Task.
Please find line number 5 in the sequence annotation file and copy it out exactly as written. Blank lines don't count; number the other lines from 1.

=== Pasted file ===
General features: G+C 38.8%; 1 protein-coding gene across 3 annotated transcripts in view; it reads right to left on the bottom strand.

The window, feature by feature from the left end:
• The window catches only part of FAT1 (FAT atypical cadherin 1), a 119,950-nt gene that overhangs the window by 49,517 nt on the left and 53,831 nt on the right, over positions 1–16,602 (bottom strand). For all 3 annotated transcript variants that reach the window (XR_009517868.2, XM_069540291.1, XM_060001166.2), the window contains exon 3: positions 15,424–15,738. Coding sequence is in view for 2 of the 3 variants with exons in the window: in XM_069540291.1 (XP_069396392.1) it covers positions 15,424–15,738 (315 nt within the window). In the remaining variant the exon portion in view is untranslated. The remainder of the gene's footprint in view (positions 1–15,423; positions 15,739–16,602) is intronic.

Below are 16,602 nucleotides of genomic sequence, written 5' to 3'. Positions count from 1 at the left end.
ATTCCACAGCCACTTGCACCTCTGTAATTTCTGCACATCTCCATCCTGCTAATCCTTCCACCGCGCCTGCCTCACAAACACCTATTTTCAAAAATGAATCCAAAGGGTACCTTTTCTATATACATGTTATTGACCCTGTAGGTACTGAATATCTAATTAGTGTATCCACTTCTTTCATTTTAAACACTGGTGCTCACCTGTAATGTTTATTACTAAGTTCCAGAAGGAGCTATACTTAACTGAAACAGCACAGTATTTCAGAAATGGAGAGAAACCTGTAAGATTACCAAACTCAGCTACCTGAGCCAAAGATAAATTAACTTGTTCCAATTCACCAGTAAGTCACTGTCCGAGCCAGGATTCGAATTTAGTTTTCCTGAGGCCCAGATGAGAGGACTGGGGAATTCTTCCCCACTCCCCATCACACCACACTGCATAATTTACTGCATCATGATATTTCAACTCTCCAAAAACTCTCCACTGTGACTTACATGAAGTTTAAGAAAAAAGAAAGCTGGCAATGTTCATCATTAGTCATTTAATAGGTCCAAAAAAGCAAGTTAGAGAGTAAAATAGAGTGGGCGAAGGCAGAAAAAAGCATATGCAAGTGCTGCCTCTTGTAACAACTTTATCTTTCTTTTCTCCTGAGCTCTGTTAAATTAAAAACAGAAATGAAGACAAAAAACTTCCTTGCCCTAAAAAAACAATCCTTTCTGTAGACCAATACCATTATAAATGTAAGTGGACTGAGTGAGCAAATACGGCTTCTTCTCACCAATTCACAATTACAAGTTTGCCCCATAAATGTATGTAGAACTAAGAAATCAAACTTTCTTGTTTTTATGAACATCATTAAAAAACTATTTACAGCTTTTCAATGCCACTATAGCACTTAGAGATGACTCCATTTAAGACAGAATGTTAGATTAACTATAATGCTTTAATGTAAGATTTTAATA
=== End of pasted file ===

ATTCCACAGCCACTTGCACCTCTGTAATTTCTGCACATCTCCATCCTGCTAATCCTTCCACCGCGCCTGCCTCACAAACACCTATTTTCAAAAATGAATCCAAAGGGTACCTTTTCTATATACATGTTATTGACCCTGTAGGTACTGAATATCTAATTAGTGTATCCACTTCTTTCATTTTAAACACTGGTGCTCACCTGTAATGTTTATTACTAAGTTCCAGAAGGAGCTATACTTAACTGAAACAGCACAGTATTTCAGAAATGGAGAGAAACCTGTAAGATTACCAAACTCAGCTACCTGAGCCAAAGATAAATTAACTTGTTCCAATTCACCAGTAAGTCACTGTCCGAGCCAGGATTCGAATTTAGTTTTCCTGAGGCCCAGATGAGAGGACTGGGGAATTCTTCCCCACTCCCCATCACACCACACTGCATAATTTACTGCATCATGATATTTCAACTCTCCAAAAACTCTCCACTGTGACTTACATGAAGTTTAAGAAAAAAGAAAGCTGGCAATGTTCATCATTAGTCATTTAATAGGTCCAAAAAAGCAAGTTAGAGAGTAAAATAGAGTGGGCGAAGGCAGAAAAAAGCATATGCAAGTGCTGCCTCTTGTAACAACTTTATCTTTCTTTTCTCCTGAGCTCTGTTAAATTAAAAACAGAAATGAAGACAAAAAACTTCCTTGCCCTAAAAAAACAATCCTTTCTGTAGACCAATACCATTATAAATGTAAGTGGACTGAGTGAGCAAATACGGCTTCTTCTCACCAATTCACAATTACAAGTTTGCCCCATAAATGTATGTAGAACTAAGAAATCAAACTTTCTTGTTTTTATGAACATCATTAAAAAACTATTTACAGCTTTTCAATGCCACTATAGCACTTAGAGATGACTCCATTTAAGACAGAATGTTAGATTAACTATAATGCTTTAATGTAAGATTTTAATA